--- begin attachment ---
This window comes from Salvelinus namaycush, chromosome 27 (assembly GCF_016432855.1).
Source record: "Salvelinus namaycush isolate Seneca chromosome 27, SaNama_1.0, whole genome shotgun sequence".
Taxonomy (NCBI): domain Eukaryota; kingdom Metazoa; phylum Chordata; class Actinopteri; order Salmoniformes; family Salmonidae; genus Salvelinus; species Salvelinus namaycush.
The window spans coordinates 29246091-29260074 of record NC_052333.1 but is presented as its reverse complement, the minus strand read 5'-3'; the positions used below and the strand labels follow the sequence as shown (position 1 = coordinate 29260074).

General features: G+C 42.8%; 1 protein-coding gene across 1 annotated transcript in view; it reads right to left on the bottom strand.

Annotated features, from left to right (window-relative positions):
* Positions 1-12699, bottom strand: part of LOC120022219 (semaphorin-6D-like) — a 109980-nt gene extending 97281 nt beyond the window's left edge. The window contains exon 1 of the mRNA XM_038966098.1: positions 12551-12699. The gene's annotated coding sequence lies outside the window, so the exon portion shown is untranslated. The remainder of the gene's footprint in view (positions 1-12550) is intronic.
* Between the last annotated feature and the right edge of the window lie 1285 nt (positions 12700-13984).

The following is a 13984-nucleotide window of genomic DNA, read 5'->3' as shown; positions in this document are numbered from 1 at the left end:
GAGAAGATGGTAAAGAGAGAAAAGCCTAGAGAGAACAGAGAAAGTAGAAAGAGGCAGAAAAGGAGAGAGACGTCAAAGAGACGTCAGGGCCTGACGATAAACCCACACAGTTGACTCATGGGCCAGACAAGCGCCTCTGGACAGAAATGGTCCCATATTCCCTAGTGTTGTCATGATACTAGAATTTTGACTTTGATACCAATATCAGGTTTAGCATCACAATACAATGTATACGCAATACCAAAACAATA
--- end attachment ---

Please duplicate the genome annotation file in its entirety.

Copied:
This window comes from Salvelinus namaycush, chromosome 27 (assembly GCF_016432855.1).
Source record: "Salvelinus namaycush isolate Seneca chromosome 27, SaNama_1.0, whole genome shotgun sequence".
Taxonomy (NCBI): domain Eukaryota; kingdom Metazoa; phylum Chordata; class Actinopteri; order Salmoniformes; family Salmonidae; genus Salvelinus; species Salvelinus namaycush.
The window spans coordinates 29246091-29260074 of record NC_052333.1 but is presented as its reverse complement, the minus strand read 5'-3'; the positions used below and the strand labels follow the sequence as shown (position 1 = coordinate 29260074).

General features: G+C 42.8%; 1 protein-coding gene across 1 annotated transcript in view; it reads right to left on the bottom strand.

Annotated features, from left to right (window-relative positions):
* Positions 1-12699, bottom strand: part of LOC120022219 (semaphorin-6D-like) — a 109980-nt gene extending 97281 nt beyond the window's left edge. The window contains exon 1 of the mRNA XM_038966098.1: positions 12551-12699. The gene's annotated coding sequence lies outside the window, so the exon portion shown is untranslated. The remainder of the gene's footprint in view (positions 1-12550) is intronic.
* Between the last annotated feature and the right edge of the window lie 1285 nt (positions 12700-13984).

The following is a 13984-nucleotide window of genomic DNA, read 5'->3' as shown; positions in this document are numbered from 1 at the left end:
GAGAAGATGGTAAAGAGAGAAAAGCCTAGAGAGAACAGAGAAAGTAGAAAGAGGCAGAAAAGGAGAGAGACGTCAAAGAGACGTCAGGGCCTGACGATAAACCCACACAGTTGACTCATGGGCCAGACAAGCGCCTCTGGACAGAAATGGTCCCATATTCCCTAGTGTTGTCATGATACTAGAATTTTGACTTTGATACCAATATCAGGTTTAGCATCACAATACAATGTATACGCAATACCAAAACAATA